IMAGINE a world in which deceitful news reporters and mysterious computer hackers are conspiring to destabilize the geopolitical status quo. Meanwhile, the United Kingdom has developed delusions of grandeur about its place in the world, and begun to embark upon an effort to restore itself to former imperial greatness. Sound Familiar?
It wasn’t in 1997.
All this might seem a little familiar to anyone who has glanced at a newspaper recently, but it’s not a summary of recent events – this is a synopsis for the seventeenth James Bond film, Roger Spottiswoode’s Tomorrow Never Dies, which has just turned 20 years old.
We’ve called this “the forgotten middle child of the Brosnan era”, Tomorrow Never Dies proved to be a disappointing follow-up to 1995’s Goldeneye, and is not fondly remembered by much of the Bond fandom.
And yet, two decades since its release, it is a film which feels disconcertingly relevant. The plot, while admittedly far-fetched, deals with threats which have become all-too recognisable in 2017, including cyberterrorism and an institutionally dishonest news media. It might make for a thoroughly mediocre Bond film, but, somehow, Tomorrow Never Dies seems to have accidentally predicted the alarming state of the world today.
The villain of the piece is Elliot Carver (Jonathan Pryce), a maniacal media mogul and thinly veiled caricature of Rupert Murdoch. Described as being able to ‘topple governments with a single broadcast’, his efforts are supported by a global news empire, a state-of-the-art satellite network and, um, an advanced stealth boat. Carver delights in pushing what would now be described as ‘fake news’ and, like any media tycoon with too much time on his hands, he plots to improve his ratings by fermenting a war between Britain and China.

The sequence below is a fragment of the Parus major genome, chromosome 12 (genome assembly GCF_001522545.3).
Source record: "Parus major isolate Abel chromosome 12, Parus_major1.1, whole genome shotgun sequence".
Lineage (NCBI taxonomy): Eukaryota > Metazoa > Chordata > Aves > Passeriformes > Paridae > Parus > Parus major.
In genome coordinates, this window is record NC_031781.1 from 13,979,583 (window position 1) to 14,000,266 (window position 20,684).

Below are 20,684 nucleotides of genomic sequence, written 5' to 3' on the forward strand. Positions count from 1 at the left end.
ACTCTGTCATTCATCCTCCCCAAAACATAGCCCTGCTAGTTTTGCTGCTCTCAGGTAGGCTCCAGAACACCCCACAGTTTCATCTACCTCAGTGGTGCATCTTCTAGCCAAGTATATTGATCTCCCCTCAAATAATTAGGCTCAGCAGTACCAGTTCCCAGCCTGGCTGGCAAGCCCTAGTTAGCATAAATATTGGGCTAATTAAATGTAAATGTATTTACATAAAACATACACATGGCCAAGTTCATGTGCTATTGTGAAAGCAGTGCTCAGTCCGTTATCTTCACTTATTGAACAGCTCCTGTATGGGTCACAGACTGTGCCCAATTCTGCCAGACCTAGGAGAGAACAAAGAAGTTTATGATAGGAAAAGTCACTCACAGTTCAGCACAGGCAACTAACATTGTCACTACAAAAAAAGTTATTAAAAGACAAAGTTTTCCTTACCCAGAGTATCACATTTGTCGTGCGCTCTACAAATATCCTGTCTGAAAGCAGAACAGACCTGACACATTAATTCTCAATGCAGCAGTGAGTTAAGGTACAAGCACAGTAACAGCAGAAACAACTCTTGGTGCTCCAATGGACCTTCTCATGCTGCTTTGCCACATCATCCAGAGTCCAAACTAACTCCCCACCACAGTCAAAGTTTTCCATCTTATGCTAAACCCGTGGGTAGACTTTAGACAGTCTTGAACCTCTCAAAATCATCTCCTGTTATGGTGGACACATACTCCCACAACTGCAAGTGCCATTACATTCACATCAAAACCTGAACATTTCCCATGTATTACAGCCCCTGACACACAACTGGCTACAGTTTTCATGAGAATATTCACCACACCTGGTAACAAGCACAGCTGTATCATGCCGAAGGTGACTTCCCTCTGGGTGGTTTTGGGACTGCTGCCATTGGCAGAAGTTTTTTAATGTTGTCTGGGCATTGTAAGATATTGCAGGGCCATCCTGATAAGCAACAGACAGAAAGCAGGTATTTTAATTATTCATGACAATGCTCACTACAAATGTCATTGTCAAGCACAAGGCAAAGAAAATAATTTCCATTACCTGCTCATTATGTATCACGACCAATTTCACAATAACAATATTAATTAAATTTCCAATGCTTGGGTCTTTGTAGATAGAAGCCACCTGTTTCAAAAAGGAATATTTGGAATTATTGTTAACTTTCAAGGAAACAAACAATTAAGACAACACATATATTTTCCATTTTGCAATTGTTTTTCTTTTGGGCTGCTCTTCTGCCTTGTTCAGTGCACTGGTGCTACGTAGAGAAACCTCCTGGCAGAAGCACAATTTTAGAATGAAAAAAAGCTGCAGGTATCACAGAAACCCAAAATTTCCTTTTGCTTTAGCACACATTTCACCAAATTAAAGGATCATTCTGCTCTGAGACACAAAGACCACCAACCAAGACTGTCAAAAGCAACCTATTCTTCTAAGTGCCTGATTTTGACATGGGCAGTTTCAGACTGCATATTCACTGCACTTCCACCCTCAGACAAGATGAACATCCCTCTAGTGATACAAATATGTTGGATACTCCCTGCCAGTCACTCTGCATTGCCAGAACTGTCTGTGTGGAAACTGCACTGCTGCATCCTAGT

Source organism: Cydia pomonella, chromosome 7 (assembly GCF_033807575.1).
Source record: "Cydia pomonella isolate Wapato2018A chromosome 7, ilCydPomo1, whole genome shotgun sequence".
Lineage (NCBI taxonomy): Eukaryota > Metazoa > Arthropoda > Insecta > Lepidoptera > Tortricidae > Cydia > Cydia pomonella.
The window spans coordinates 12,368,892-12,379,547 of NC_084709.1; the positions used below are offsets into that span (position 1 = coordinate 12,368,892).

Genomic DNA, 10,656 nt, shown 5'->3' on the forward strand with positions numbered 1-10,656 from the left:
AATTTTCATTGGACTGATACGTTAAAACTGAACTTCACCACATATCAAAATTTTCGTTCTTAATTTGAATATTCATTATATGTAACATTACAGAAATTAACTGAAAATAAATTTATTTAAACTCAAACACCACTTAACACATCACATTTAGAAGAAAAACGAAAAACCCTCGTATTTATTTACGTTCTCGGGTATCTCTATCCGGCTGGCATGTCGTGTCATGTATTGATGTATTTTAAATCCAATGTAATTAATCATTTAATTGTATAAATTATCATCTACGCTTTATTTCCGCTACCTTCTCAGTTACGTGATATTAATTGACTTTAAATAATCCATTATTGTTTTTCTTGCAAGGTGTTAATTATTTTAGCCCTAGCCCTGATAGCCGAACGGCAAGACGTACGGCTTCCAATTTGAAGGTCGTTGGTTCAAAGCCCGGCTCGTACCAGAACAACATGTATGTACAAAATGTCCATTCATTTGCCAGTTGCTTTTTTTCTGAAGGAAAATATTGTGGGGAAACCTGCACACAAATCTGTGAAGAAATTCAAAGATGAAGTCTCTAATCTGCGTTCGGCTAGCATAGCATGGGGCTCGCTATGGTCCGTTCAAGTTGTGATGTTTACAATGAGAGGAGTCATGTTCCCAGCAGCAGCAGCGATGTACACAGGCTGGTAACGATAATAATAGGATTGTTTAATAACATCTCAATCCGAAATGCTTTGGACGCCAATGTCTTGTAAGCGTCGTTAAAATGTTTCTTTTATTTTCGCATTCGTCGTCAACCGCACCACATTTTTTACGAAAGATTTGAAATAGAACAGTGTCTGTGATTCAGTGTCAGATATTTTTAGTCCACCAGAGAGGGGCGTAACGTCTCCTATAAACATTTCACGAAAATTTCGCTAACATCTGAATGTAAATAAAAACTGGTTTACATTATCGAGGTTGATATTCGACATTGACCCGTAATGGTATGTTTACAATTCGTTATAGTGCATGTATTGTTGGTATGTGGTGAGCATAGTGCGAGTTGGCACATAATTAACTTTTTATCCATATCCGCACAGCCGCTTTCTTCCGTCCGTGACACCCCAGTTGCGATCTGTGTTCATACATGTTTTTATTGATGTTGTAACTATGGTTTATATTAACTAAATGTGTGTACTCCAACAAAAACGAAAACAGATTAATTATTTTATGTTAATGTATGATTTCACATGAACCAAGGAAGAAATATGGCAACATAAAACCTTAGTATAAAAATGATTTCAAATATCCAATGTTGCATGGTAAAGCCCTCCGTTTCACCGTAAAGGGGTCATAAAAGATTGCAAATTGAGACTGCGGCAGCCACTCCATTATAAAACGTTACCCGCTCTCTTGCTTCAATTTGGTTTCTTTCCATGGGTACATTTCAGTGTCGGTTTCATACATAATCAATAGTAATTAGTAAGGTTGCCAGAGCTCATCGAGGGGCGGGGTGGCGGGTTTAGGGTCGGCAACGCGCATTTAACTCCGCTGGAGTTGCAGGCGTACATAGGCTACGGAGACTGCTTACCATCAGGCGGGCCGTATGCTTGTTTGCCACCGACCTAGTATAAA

The concept of misleading and sensationalized news reporting is older than the printing press itself, but Tomorrow Never Dies presents a world faced with a new breed of unscrupulous journalism and advanced communications technologies.
Carver uses his network to confuse British and Chinese Global Positioning Satellites (GPS), intending to bring the two countries into conflict, while his newspapers aggravate from the sidelines. It’s an improbable set-up which was likely intended as a satire of Murdoch’s unaccountable media empire, but the risks of such technological manipulation have since proved to be frighteningly plausible.
Indeed, recent developments across the western world have suggested that foreign hackers and internet bots have a vice-like grip upon the most basic functions of democracy. Whether they hail from Russia, North Korea, or a basement in Norwich (it could happen), malevolent influences are allegedly hard at work undermining sovereign powers and spreading misinformation across the internet, all at the expense of a crumbling liberal democratic order.
Article Courtesy: Den of Geek